Al Ahly spokesman Gamal Gabr denounced the EFA ruling as “an invitation for more violence. We are back to square one…Ahli fans will never accept such a weak verdict from a powerless association,” he said in an interview on soccer channel Modern Korba TV.

The EFA on Friday banned Al Masri for two seasons from playing in Egypt’s premier league and closed the city’s stadium for three years. The soccer body also ordered Al Ahly to play four matches behind closed doors and suspended the club’s Portuguese coach Manuel Jose as well as midfielder Hossam Ghaly for an equal number of games in a decision that in close coordination with Egypt’s military rulers failed to address the underlying causes of the soccer violence and satisfied no one.

The ruling conformed to an earlier comment by Egyptian prime minister Kamal El-Ganzouri who after a meeting with senior soccer and security officials called in violation of world soccer body FIFA’s ban on political interference in soccer on the EFA to ensure that its punitive measures would “neither be lenient nor excessive.” 

The government’s concern about the political fallout of the Port Said incident was already evident when it last month against the will of FIFA fired the board of the EFA that had been appointed under ousted president Hosni Mubarak. FIFA is expected to discuss the issue at an executive committee meeting in Zurich later this week.

Adding insult to injury, Mr. Ganzouri acknowledged that the EFA had awarded Al Masri “the minimum penalty,” adding that the club had the right to appeal the verdict.

The government’s approach as well as the EFA ruling reflect a refusal to address the deep-seated animosity between security forces and militant soccer fans stemming from years of almost weekly clashes in Egyptian stadiums as well as the growing frustration among youth groups and soccer fans who were at the core of last year’s popular revolt that they are being marginalized while the aims of their uprising are being shunted aside in favour of vested interests.

“The old (Mubarak) regime was very sceptic of everything organized. They tried to control the unions, they tried to control the student unions in the universities and they tried to control the political life. Suddenly they found in front of them a bunch of young people organizing themselves in football. That’s why we had so many problems.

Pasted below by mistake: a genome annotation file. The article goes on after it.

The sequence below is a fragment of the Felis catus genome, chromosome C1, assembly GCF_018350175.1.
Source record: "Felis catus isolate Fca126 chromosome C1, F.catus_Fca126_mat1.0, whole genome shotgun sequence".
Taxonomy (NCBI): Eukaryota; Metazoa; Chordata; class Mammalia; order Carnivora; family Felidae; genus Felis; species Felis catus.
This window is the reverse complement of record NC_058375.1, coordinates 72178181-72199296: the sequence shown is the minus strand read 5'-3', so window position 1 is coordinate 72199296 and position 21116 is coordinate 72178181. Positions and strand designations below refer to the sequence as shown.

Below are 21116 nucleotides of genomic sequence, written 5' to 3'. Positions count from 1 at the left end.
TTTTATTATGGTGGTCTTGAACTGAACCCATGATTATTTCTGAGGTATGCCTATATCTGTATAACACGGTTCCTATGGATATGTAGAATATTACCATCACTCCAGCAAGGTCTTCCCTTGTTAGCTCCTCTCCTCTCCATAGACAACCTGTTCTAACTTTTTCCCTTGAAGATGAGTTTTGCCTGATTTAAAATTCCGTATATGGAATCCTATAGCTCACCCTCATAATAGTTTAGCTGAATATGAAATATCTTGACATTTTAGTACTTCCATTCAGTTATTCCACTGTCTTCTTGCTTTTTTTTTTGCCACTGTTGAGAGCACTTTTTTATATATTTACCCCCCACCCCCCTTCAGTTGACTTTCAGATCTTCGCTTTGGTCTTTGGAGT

They just weren’t happy with the fact that you have 20, 25 guys who have gathered 500 people in two hours. For them, now they are speaking about football, tomorrow they will be speaking about politics and funny enough, for us, we had no political intention at any moment. They made of us what they were afraid, repressing us when they started like fighting us, people started to hate them because we were fighting for our freedom, for what we believe we had the right to achieve and the right to establish,” Assad, one of the founders of the Ultras Ahlawy, the militant Al Ahly support group, told the BBC.

Supporters of Al Masri and Al Ahly alongside a growing number of soccer officials and ordinary Egyptians are convinced that last month’s lethal clash between the two rivals after a match in Port Said was provoked by the military and security forces in a bid to punish the ultras – well-organized, highly-politicized, violence-prone, street battle-hardened soccer fans groups modelled on similar organizations in Italy and Serbia – for their militant opposition to military rule since last year’s ousting of Mr. Mubarak. The belief is fuelled by circumstantial evidence.

The ultras, who last year played a key role in the mass anti-government protests that forced Mr. Mubarak to resign after 30 years in office, have since emerged in repeated vicious street battles with security forces as the fiercest opponents of the military who succeeded the toppled leader with a pledge to lead the country to democracy.

The preliminary results of a parliamentary investigation into the Port Said incident appeared to bear out some of the evidence that the violence had been planned by registering the involvement of unidentified thugs and lax security while also blaming the fans. Egypt’s attorney general recently charged 75 people, including nine security officials, in connection with the incident. Al Ahly fans noted that the security personnel appeared to be getting off lightly with charges of negligence while Al Masri supporters were largely accused of murder.